Nambi Kelley’s brisk new take on ‘Native Son’ at Yale Rep through Dec. 16
Published 11:33 pm, Saturday, November 25, 2017
Anyone remotely close to playwright-actor Nambi E. Kelley appreciates the inevitability of her one day adapting Richard Wright’s 1940 novel “Native Son” for the stage. Kelley, who came to New Haven to oversee the official opening of her adaptation Friday at Yale Repertory Theatre, has carried “Native Son” in her veins since she initially stole her first glimpse of the iconic book at the tender age of 7.
“It was on my mother’s mantle,” said Kelley last week from New York, where she workshopped her latest, original play, “Blood,” at the National Black Theatre.
“I picked it up because I knew Richard Wright’s name,” she said. “We’d read an excerpt from ‘Black Boy’ in school. So I picked it up thinking it was for me, even though ‘Black Boy,’ in its entirety, is not age-appropriate for an 8-year-old either.
“I got about halfway through it, and my mother caught me,” Kelley said, invoking the tone of a youngster freshly busted for smoking her first cigarette.
“I got caught with Richard Wright,” Kelley deadpanned.
Kelley eagerly finished reading Wright’s story of the 20-year-old Bigger Thomas and his brief, hellish journey on earth, in high school and has re-read the book several times since. When Wendy Whiteside, artistic director of Chicago’s American Blues Theatre, called Kelley to offer the playwright a commission to adapt “Native Son,” Kelley was gobsmacked.
“Wendy said, ‘Nambi...! What do you think of this?’ ” said Kelley, a New York native raised in Chicago.
“I’m like, ‘OH MY GOD, YES!’ Then I thought about it after I got off the phone with her, and I thought: ‘Oh my God! What did I just say yes to?’ ”
Seret Scott directs “Native Son,” which runs through Dec. 16 at The Rep, featuring a cast of Jason Bowen, Jasai Chase-Owens, Rosalyn Coleman, Jessica Frances Dukes, Joby Earle, Louisa Jacobson, Michael Pemberton and Carmen Roman; and Jerod Haynes as Bigger.
The story is set in Chicago’s south side and chronicles Bigger’s compact, tumultuous journey through White America as a marginalized African American. Like Georg Buchner’s Woyzeck a century before him, Bigger fails to navigate his own course through the all-consuming currents of society that seem to pre-ordain his pathetic fate. The novel has been adapted for film twice (Wright playing Bigger in the 1941 version), and for stage countless times.
Scott, who has previously helmed productions of Kelley’s adaptation in Chicago and Marin County before arriving in New Haven to stage it at Yale Rep, said that “this play is different from any other I’ve had to shape or sculpt.
“It’s 64 scenes in 90 minutes,” Scott said. “As I initially read it, I thought it had all the elements of a screenplay. Then I realized how stunning it would be to capture those moments on stage.”
Scott said the play’s rapid-fire flow of scenes in such quicksilver fashion requires minimal set and maximum artistry by Stephen Strawbridge’s lighting design and Frederick Kennedy’s sound design.
“The lights, as far as I’m concerned, are another character,” Scott said. “The sound, another character. (The sounds) are very much inside Bigger’s head.”
Kelley described the play’s structure as Bigger’s “mind map.”
“As quickly as the mind processes information and moves on to the other thoughts, is the speed of the play,” Kelley said. “Actually, it’s probably slower than the average person processes things. The goal is that you’ve stepped inside the way Bigger thinks. It seems random, but the thoughts are connected.”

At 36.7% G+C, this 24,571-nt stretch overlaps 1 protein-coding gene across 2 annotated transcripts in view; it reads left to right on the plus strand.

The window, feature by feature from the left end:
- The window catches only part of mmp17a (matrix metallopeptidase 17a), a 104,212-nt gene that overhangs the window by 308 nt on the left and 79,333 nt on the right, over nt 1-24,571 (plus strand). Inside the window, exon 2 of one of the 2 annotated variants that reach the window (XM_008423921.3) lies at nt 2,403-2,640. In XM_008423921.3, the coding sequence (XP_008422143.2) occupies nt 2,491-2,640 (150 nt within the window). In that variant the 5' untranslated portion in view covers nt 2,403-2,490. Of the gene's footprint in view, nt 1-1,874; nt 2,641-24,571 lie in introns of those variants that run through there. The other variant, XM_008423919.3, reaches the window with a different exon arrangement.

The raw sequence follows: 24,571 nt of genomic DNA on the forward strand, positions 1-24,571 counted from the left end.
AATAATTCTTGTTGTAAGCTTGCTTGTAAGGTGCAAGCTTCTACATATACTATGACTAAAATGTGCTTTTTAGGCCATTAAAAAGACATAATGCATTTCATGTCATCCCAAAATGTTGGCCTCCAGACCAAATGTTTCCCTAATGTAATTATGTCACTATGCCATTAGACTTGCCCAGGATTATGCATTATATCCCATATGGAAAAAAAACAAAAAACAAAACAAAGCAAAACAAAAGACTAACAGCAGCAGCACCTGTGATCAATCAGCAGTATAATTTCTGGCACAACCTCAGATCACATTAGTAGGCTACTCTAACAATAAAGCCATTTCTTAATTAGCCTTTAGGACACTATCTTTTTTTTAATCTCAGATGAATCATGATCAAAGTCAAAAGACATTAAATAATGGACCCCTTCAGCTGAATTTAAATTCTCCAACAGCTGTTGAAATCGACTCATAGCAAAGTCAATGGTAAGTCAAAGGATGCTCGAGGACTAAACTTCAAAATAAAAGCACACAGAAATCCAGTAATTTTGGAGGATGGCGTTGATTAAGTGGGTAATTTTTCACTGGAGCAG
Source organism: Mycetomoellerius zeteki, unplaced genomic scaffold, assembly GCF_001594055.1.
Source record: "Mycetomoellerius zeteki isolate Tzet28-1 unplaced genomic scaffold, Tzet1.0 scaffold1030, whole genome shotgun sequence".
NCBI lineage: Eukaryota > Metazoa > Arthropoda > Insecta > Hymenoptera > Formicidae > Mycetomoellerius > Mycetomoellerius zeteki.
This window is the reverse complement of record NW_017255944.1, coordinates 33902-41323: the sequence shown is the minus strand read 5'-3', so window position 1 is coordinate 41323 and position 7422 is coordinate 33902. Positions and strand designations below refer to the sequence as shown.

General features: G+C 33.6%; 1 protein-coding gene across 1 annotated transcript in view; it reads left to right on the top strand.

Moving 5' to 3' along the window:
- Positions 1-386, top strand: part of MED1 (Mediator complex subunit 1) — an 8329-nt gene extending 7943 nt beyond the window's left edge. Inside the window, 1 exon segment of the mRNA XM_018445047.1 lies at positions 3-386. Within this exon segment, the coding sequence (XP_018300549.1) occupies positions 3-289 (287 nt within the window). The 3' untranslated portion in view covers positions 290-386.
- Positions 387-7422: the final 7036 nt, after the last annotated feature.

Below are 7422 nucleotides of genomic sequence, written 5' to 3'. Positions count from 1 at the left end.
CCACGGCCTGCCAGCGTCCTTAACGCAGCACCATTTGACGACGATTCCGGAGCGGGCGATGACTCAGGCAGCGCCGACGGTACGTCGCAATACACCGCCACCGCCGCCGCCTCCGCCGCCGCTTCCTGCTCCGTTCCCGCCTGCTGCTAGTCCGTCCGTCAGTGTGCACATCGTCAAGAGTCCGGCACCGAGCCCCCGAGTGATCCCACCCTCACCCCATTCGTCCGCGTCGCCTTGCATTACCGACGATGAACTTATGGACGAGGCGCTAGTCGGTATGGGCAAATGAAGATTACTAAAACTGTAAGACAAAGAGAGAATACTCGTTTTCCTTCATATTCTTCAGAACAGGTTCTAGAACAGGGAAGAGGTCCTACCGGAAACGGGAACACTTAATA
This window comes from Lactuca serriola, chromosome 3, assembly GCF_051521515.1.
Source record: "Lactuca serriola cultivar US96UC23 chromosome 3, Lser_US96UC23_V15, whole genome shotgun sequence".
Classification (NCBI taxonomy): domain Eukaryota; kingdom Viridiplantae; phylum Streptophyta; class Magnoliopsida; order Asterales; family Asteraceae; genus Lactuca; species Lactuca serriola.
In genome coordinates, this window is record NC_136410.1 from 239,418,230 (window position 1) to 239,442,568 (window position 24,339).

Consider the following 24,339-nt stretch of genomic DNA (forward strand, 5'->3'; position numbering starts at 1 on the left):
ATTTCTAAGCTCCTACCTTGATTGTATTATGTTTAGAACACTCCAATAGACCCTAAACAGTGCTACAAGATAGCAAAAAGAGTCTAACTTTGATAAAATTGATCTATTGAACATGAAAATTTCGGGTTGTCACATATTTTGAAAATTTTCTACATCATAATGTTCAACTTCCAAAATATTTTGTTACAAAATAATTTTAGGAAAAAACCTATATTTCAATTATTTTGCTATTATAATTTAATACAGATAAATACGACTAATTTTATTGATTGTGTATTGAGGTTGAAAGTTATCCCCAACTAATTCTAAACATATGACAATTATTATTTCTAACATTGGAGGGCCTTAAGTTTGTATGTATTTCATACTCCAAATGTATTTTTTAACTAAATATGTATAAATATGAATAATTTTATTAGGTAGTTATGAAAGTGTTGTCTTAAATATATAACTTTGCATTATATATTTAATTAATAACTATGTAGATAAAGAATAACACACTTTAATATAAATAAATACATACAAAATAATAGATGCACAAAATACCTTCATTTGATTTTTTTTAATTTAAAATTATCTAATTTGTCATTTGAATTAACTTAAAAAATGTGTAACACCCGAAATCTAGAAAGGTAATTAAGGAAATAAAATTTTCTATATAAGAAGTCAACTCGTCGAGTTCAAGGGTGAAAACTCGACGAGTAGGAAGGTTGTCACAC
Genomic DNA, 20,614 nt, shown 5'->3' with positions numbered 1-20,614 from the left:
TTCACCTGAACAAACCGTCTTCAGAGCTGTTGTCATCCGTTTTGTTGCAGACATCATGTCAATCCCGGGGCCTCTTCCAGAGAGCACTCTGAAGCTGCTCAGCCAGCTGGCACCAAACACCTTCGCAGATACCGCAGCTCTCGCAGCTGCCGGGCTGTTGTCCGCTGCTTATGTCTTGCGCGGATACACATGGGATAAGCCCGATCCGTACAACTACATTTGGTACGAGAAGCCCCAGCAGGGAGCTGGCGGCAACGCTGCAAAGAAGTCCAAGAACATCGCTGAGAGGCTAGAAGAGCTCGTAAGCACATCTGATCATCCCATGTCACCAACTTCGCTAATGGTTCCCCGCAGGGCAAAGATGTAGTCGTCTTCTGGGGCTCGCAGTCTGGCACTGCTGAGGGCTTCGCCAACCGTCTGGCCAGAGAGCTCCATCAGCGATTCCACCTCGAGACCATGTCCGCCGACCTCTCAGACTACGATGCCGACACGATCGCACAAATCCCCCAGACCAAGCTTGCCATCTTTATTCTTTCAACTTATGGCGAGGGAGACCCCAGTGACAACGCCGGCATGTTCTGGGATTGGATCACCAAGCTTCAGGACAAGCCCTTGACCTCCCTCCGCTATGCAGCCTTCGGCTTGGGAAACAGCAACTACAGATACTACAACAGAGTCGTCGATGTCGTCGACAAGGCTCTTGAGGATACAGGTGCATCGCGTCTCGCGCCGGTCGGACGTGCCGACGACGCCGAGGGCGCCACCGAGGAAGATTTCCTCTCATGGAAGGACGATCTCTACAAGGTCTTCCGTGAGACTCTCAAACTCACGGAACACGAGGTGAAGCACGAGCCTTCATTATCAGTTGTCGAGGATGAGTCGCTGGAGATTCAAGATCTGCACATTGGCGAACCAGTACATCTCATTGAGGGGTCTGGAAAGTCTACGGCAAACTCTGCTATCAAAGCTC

Once Kelley buckled down from the joyous shock of accepting the commission to work on “Native Son,” she set her agenda toward encountering Wright’s story as if for her first time, determined to allow the play’s structure to present itself rather than interpret it through her own personalized filters.
“If any kind of thought of how it would look popped into my head, I literally would stop it: like, STOP! STOP THAT THOUGHT!” Kelley said. “I have a very strong intention to honor the integrity of the source material. At the same time, ‘it’s honoring the source material’ means locating it where it hits me in my gut, and allowing it to flow out of me in an authentic way. I don’t want to get in the way at all. I let it lead me where it wants to be. It’s pretty much the same with original material: get out of its way and let it flow from me.”
Wright’s novel is written in three parts: “Fear,” “Flight” and “Fate.” Kelley adheres closely to that construct.
“It really was important to me to allow the source material to guide me, as opposed to me deciding what it was before I had re-engaged fully with the material,” she said. “I knew the book, obviously, so I didn’t want to get ahead of it and start planning and plotting and deciding. ... I wanted it to tell me what it wanted to be.”
Kelley happened to be with her production of “The Book of Living and Dying,” premiering at The Finger Players in Singapore, when she started work on “Native Son.” Just as Wright wrote his novel with the infamous “Brick Moron” murder case of the late 1930s fresh on his mind, Kelley wrote with George Zimmerman’s acquittal in the case of Trayvon Martin fueling her work.
“I was beside myself with grief and anger,” she said. “How could you acquit a man who stalked and then murdered a child? Not a man, a child. It just really hurt.
“Who were these jurors who empathized with a man who stalked and murdered a child who’s walking home in the rain with Skittles and an Arizona Iced Tea?” Kelley said. “The play had to speak to empathy: how do we foster empathy?”